It is said that the only two certainties in life are death and taxes. We know, as experienced Florida estate planning attorneys, that nowhere is this more true than with large estates. 

If an estate-holder passes away and their property is over the federal estate tax exemption, then the excess could be taxed up to 40 percent. Fifteen states also have an estate tax and six states levy an inheritance tax. This may seem daunting, but an experienced estate planning attorney can help lower your tax liability through creative wealth transfers. Let us share two key trusts for you to consider here in our blog.

First, we want to discuss the Intentionally Defective Grantor Trust. When you put income-producing assets into an Intentionally Defective Grantor Trust, or an IDGT, you, the grantor, pays the income taxes. Normally, when you put assets into a trust and the assets generate income, the trust pays the income taxes. This has the effect of reducing the overall value of the trust as well as the proceeds your beneficiaries could receive. 

When the grantor pays the income taxes as with an IDGT, however, trust assets are able to grow income tax-free and the grantor’s estate is reduced by the amount of the income tax payments he or she makes. Further, the IRS does not consider this form of wealth transfer a taxable gift, so your beneficiaries keep more of their inheritance especially as the IDGT assets appreciate in value.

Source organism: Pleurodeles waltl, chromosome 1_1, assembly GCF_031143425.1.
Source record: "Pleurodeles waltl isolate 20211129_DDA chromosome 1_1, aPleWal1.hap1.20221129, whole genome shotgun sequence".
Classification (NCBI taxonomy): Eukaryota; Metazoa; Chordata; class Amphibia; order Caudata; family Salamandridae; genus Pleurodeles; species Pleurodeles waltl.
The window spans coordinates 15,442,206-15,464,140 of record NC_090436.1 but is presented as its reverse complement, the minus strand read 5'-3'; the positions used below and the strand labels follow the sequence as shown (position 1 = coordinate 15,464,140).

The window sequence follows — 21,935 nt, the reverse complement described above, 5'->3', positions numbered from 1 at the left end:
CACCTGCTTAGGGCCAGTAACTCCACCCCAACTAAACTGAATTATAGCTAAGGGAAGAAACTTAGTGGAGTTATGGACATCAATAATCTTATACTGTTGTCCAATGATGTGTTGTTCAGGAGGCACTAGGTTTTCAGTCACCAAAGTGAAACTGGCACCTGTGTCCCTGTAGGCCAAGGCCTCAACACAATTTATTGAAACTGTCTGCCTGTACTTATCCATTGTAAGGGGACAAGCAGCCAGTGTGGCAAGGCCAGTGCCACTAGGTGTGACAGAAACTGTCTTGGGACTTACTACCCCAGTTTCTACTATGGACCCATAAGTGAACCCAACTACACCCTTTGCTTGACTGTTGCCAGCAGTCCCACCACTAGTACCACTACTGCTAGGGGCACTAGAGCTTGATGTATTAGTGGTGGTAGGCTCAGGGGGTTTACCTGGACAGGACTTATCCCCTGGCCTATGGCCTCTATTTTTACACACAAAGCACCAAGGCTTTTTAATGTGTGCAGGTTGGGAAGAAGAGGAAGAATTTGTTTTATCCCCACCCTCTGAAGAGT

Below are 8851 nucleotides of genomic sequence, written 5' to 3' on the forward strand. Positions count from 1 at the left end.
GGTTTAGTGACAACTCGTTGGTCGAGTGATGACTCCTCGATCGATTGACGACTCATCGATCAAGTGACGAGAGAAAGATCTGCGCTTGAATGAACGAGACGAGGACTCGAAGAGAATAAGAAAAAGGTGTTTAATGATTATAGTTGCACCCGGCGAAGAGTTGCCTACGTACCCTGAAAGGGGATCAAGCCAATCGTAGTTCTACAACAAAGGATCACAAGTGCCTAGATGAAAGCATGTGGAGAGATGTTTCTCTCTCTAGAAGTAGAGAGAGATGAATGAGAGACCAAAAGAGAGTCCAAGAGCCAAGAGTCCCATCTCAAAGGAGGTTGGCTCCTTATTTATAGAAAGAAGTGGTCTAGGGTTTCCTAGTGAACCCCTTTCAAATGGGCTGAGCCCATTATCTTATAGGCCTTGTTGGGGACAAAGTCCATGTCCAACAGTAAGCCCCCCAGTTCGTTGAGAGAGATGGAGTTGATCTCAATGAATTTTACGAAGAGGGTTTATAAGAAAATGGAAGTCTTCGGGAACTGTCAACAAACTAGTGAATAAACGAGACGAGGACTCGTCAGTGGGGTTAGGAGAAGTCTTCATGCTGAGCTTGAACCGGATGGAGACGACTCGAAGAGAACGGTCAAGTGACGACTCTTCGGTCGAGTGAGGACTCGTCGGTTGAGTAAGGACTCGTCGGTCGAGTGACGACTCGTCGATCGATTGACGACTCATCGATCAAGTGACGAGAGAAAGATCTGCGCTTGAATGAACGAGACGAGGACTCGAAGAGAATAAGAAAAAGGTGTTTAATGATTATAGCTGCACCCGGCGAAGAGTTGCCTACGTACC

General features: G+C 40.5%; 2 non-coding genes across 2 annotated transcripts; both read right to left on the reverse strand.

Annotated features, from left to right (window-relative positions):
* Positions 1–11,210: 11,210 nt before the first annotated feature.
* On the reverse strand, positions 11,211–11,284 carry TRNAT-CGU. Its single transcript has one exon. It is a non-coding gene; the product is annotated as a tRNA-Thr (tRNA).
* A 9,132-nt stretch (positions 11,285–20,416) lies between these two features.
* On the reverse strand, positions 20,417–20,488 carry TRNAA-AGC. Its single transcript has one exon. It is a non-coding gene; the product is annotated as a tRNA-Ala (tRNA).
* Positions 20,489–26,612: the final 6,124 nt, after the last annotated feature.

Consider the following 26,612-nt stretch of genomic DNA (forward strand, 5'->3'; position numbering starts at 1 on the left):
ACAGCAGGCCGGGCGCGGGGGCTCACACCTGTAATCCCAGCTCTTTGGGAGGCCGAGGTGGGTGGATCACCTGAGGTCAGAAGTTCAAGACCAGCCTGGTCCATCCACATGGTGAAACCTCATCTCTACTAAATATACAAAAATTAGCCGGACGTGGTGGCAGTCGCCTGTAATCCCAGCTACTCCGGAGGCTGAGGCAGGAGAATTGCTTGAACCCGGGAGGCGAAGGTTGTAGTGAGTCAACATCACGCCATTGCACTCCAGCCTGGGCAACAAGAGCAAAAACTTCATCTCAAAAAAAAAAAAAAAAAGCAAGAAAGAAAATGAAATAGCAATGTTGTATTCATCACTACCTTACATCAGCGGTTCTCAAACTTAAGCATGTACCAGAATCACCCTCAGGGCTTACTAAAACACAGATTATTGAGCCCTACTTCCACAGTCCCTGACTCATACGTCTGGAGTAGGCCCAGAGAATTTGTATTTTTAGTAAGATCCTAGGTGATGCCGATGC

Second, is the Grantor Retained Annuity Trust. A Grantor Retained Annuity Trust, or GRAT, is an irrevocable trust that allows for the person establishing it, known as the grantor, to pass a significant amount of wealth to family members with little or no gift tax cost. 

Once established, the grantor would transfer estate assets to the GRAT which in turn pays the grantor an annuity for a specified period of time. The annuity payments derive from an IRS interest rate called the 7520 rate. The grantor also retains the right to receive the original value of the assets contributed to the trust upon its expiration. If the assets are initially undervalued, perhaps due to the COVID-19 economic downturn, then appreciate over the life of the GRAT, the gains could go to the grantor’s family members tax-free. 

Like many estate strategies and wealth transfer techniques, IDGTs and GRATs are complicated and depend on a number of factors relevant to individual estates. We know you have questions and want to answer them. Do not wait to contact us to schedule a meeting where we can determine if they are right for you and your Florida estate planning goals.